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Album Review: Clark - Playground in a Lake

Clark switches things up on this downtempo examination of humanity's impact on the planet.


A name typically associated with the harder realms of techno and electronica, Clark’s Playground in a Lake showcases a more sombre side to the Berlin producer’s arsenal. This style has always been evident, in previous tracks such as “Primary Pluck” he’s proved to be more than a thumping techno producer, but the new album is a nuanced and stunning journey through elements of ambient, neo-classical and electronica. Said to be inspired by his passion for battling climate change, the track titles reflect his love for nature and overriding concern for our effect on the planet. 

Speaking on the meaning behind the album, he states:

“What is 'Playground In A Lake'? Broadly a story about real climate change, but told in mythological terms. It’s about the last human on earth, the betrayal of an innocent child and becoming a grown-up; growing a shell over our lost young selves. It’s the playground we bury and a drowned planet; an extinction myth.”

Opening with “Lovelock,” the song is a statement of intent for the forthcoming tracklist. Rich with organic, harmonious strings “Lovelock” is a lush composition. The following tracks “Lambent Rag” and “Citrus” continue in the theme of the neo-classical approach with subtle, electronic elements in the background. It’s after the fourth track “More Islands” that the Clark we know starts to come to the fore, with a lush electronic composition built from analogue synths and enough reverb to sink a ship. Throughout the album there are nuggets of exceptional production. The dystopian monster of a track “Shut You Down” stands out here amongst the softer sounds earlier in the project.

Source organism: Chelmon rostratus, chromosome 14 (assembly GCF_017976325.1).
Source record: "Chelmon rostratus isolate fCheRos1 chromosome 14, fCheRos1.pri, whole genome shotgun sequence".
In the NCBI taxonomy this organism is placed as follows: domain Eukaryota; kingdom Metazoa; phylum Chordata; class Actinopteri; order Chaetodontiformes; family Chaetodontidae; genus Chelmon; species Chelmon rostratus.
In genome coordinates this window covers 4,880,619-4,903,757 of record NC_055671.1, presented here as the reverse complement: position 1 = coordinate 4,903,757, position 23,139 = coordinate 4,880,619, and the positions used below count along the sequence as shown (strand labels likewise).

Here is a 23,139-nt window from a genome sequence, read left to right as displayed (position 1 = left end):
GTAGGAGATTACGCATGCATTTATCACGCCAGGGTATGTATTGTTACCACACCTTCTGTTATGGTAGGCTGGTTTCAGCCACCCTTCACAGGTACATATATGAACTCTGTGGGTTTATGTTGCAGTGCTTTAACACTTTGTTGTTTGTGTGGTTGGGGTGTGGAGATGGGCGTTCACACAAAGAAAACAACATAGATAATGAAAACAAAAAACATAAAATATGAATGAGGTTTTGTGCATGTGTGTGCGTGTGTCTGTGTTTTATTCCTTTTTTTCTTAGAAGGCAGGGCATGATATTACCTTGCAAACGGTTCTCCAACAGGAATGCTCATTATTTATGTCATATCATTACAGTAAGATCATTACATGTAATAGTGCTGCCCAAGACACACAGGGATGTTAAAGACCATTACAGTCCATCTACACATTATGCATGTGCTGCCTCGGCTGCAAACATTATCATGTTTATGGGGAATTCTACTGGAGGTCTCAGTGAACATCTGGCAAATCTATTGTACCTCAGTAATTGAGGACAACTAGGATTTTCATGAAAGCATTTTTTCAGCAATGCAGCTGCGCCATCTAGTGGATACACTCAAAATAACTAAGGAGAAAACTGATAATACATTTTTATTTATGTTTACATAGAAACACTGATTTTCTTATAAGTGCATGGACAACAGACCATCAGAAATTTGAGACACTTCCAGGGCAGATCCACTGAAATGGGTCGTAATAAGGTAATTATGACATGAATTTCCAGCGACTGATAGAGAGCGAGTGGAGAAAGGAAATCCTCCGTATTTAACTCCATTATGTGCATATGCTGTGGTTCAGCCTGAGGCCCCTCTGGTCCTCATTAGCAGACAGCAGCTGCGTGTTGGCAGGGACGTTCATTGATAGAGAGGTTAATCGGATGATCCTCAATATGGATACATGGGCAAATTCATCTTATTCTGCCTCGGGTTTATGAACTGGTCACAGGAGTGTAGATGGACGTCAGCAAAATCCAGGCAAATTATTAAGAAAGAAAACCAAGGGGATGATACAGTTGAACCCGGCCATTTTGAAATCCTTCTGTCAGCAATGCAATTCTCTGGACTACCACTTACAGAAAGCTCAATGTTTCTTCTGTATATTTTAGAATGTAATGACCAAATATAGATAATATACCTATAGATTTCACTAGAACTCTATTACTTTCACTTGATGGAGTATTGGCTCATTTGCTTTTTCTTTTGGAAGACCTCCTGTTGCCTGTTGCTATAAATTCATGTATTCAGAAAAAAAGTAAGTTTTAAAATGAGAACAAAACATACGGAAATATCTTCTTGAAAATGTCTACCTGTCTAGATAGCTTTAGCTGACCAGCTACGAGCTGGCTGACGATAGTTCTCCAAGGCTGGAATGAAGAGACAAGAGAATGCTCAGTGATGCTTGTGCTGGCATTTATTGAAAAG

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If you’re looking for a joyful, accessible electronic album with a couple of bangers thrown in for good measure - this categorically is not for you. It’s a release that could easily stand in as a soundtrack to the next Bladerunner. It’s a project for lovers of sound design and emotive moments, rather than a collection of “songs" that may fit for radio or for a festival. 

Speaking on the album process, Clark explains:

“I've always wanted to record strings, but feel there’s this baggage with classical music. Even though I’ve taught myself how to read and write sheet music, I'm not putting that genre, or any other genre on a silver platter. I’m not from an institutionalized contingent who deem a narrow range of instruments ‘the real stuff’ and everything else worthless commercial pop. I take what I admire from that world and then move on. I'm just using it as another color.

So, I started thinking about my favorite kind of string arrangements, like Scott Walker records, where they exist amongst contrasting elements. Then I started to approach the album from a dark folk place, also with this heavy 70s synth style. Then came the improvisation of musique concrète, and some of my favorite modern classical and sound design obsessions, and then it clicked,” proclaims Clark.

Pick up your copy of the album here and stream it now. 

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